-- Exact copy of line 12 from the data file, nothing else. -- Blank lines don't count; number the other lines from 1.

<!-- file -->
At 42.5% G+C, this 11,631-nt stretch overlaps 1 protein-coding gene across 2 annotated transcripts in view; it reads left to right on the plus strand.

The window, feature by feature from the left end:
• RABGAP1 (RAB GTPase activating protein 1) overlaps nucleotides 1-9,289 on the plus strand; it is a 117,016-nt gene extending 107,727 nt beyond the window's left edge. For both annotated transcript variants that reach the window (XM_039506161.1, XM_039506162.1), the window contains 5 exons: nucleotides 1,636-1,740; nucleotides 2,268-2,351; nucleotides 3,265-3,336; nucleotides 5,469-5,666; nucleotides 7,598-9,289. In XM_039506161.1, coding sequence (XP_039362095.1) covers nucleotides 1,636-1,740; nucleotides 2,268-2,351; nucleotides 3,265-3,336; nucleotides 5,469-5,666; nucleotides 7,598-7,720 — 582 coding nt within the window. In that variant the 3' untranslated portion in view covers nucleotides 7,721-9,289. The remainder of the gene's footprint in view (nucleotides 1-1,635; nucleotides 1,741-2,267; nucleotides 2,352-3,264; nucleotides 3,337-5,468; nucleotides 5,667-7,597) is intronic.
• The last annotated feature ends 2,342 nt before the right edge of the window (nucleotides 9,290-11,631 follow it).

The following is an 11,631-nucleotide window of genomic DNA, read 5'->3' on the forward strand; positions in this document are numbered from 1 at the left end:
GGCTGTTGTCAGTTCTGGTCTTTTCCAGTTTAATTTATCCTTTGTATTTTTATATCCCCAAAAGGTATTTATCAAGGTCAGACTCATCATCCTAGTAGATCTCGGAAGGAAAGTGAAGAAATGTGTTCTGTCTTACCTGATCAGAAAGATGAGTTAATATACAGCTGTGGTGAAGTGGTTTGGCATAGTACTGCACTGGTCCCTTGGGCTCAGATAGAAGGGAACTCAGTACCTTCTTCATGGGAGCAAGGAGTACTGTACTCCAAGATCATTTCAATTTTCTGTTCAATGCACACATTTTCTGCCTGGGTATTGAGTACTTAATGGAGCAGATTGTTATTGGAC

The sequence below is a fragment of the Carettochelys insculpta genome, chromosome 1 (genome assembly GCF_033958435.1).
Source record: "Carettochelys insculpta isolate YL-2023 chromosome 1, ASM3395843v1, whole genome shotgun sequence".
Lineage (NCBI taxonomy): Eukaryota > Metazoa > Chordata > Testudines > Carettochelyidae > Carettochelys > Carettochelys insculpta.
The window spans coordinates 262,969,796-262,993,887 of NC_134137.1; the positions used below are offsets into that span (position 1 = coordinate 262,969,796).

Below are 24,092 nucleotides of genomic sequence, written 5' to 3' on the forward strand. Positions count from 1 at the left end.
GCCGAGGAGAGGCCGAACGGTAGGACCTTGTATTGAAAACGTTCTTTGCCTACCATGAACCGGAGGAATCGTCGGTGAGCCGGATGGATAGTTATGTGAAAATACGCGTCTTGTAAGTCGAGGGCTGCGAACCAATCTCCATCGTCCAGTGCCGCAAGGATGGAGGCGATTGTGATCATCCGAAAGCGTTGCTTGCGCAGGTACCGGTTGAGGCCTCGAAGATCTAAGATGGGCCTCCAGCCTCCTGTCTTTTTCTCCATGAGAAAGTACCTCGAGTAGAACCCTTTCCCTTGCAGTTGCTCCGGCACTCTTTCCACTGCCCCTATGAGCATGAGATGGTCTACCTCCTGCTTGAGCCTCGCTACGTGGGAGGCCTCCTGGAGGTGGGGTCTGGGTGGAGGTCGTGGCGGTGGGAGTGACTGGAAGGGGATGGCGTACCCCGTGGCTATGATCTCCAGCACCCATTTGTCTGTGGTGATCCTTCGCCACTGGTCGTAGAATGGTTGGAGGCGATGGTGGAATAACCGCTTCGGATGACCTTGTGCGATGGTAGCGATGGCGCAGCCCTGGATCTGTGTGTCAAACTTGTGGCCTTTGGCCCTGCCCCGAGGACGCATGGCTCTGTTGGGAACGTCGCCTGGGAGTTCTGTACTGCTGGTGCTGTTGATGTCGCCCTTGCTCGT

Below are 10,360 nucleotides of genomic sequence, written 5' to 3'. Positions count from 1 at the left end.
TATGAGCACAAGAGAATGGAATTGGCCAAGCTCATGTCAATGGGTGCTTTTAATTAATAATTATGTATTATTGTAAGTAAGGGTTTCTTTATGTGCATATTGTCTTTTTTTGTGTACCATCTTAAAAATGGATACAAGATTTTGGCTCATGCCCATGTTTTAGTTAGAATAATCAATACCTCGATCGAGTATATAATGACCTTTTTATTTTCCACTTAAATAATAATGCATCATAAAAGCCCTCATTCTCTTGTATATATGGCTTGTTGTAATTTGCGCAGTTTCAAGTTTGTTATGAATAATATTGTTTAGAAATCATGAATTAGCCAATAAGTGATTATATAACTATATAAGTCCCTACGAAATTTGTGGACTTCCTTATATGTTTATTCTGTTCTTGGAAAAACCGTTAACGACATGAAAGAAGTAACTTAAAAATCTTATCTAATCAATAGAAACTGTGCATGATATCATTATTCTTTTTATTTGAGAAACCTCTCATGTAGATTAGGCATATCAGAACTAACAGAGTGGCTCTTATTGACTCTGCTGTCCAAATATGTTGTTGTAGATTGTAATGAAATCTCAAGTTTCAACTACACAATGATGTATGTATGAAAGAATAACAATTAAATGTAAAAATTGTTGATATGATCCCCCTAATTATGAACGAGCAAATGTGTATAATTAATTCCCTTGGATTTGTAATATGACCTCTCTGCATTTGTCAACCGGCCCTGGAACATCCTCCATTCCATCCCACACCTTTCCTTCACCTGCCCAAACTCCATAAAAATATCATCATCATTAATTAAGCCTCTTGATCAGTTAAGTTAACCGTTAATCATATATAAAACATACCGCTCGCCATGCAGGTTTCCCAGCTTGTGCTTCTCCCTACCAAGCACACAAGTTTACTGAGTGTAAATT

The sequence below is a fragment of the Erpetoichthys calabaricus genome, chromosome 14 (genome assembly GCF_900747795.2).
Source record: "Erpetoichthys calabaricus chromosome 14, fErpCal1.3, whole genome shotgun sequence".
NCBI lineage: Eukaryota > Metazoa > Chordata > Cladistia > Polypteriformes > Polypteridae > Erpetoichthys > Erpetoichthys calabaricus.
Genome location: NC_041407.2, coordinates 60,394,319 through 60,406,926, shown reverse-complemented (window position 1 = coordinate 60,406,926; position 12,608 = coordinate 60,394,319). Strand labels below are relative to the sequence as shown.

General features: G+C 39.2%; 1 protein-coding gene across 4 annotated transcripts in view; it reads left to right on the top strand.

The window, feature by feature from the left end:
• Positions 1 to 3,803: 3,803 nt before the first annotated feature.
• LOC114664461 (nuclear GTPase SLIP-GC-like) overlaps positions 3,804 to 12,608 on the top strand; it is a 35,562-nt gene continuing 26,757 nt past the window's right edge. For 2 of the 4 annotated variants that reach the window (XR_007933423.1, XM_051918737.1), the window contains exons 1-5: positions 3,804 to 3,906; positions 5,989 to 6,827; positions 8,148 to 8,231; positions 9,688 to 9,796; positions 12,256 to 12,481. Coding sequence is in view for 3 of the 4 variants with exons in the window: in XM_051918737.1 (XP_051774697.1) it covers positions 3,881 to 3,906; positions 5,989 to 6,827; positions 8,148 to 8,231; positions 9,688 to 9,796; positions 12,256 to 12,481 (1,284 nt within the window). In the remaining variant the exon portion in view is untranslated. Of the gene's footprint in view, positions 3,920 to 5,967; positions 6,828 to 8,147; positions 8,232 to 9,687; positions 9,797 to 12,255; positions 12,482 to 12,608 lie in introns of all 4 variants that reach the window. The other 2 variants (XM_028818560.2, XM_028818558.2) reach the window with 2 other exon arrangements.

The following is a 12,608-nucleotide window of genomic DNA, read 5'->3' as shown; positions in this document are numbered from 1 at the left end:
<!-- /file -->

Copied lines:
GCCGAGGAGAGGCCGAACGGTAGGACCTTGTATTGAAAACGTTCTTTGCCTACCATGAACCGGAGGAATCGTCGGTGAGCCGGATGGATAGTTATGTGAAAATACGCGTCTTGTAAGTCGAGGGCTGCGAACCAATCTCCATCGTCCAGTGCCGCAAGGATGGAGGCGATTGTGATCATCCGAAAGCGTTGCTTGCGCAGGTACCGGTTGAGGCCTCGAAGATCTAAGATGGGCCTCCAGCCTCCTGTCTTTTTCTCCATGAGAAAGTACCTCGAGTAGAACCCTTTCCCTTGCAGTTGCTCCGGCACTCTTTCCACTGCCCCTATGAGCATGAGATGGTCTACCTCCTGCTTGAGCCTCGCTACGTGGGAGGCCTCCTGGAGGTGGGGTCTGGGTGGAGGTCGTGGCGGTGGGAGTGACTGGAAGGGGATGGCGTACCCCGTGGCTATGATCTCCAGCACCCATTTGTCTGTGGTGATCCTTCGCCACTGGTCGTAGAATGGTTGGAGGCGATGGTGGAATAACCGCTTCGGATGACCTTGTGCGATGGTAGCGATGGCGCAGCCCTGGATCTGTGTGTCAAACTTGTGGCCTTTGGCCCTGCCCCGAGGACGCATGGCTCTGTTGGGAACGTCGCCTGGGAGTTCTGTACTGCTGGTGCTGTTGATGTCGCCCTTGCTCGT